First, the defendant made no objection to the manner in which the court handled the matter. When it became known that the jury misunderstood the instructions, had the defendant made an issue of the problem, the trial judge might very well have explained the inconsistency to the jury and determined its true intent on the record. The defendant did nothing.
Second, every case that we can find that considers this precise problem concludes that the verdict of guilty on the lesser included offense should be vacated, and the verdict on the greater offense should be allowed to stand. See United States v. Belt, 516 F.2d 873 (8th Cir. 1975); United States v. Howard, 507 F.2d 559 (8th Cir. 1974); State v. Kinsey, 797 P.2d 424 (Utah App. 1990); People v. Geneva, 196 Ill. App.3d 1017, 143 Ill.Dec. 621, 554 N.E.2d 556 (1990); Bogan v. State, 552 So.2d 1171 (Fla. 3 Dist.Ct.App. 1989); State v. Olsan, 231 Neb. 214, 436 N.W.2d 128 (1989); State v. Hill, 674 P.2d 96 (Utah 1983); People v. Donaldson, 91 Ill.2d 164, 61 Ill.Dec. 780, 435 N.E.2d 477 (1982).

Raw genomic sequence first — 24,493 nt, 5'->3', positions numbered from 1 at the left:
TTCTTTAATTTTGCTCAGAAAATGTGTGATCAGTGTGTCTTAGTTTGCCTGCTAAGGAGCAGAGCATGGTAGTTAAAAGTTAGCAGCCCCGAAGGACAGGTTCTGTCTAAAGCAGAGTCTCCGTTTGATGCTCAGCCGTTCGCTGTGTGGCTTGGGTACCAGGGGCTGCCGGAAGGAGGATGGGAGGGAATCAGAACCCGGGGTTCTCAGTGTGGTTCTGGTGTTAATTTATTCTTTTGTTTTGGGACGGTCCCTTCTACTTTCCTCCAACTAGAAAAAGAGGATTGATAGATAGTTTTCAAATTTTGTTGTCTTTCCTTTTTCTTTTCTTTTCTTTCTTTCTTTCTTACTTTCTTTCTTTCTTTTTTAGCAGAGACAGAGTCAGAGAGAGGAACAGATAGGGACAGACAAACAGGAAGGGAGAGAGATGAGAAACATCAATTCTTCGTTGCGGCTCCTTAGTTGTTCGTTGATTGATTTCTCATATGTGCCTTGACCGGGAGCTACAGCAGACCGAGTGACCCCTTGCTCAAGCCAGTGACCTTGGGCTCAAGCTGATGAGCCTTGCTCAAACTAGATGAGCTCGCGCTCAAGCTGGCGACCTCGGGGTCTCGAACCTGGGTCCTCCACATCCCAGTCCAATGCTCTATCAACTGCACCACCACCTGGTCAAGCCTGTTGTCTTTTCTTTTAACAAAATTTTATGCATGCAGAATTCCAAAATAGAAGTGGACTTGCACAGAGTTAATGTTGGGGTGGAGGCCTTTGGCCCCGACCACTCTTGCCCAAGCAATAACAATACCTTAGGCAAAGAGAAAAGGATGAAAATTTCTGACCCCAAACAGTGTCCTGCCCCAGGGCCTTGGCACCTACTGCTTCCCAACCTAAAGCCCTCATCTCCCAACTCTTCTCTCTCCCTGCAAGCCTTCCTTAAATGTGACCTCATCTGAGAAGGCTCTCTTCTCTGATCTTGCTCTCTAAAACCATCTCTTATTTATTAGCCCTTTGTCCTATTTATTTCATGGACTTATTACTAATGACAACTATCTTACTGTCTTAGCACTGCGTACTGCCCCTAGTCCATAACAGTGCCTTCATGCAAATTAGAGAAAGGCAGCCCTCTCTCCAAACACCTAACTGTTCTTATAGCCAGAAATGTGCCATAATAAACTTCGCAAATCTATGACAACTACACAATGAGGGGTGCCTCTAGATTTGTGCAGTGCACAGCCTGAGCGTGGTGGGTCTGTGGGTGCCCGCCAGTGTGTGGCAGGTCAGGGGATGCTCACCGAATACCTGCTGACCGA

With the exception of United States v. Howard, the jury instructions given in the cases cited above are not set out verbatim in those decisions. We cannot, therefore, be certain that they contained language exactly like that found in the jury instructions given in this case. Nonetheless, it is difficult to conceive how a court could instruct on lesser included offenses without apprising the jury of the fact that it could not find the defendant guilty of the lesser offense unless it found him not guilty of the greater. We believe the cases clearly support the conclusion we reach.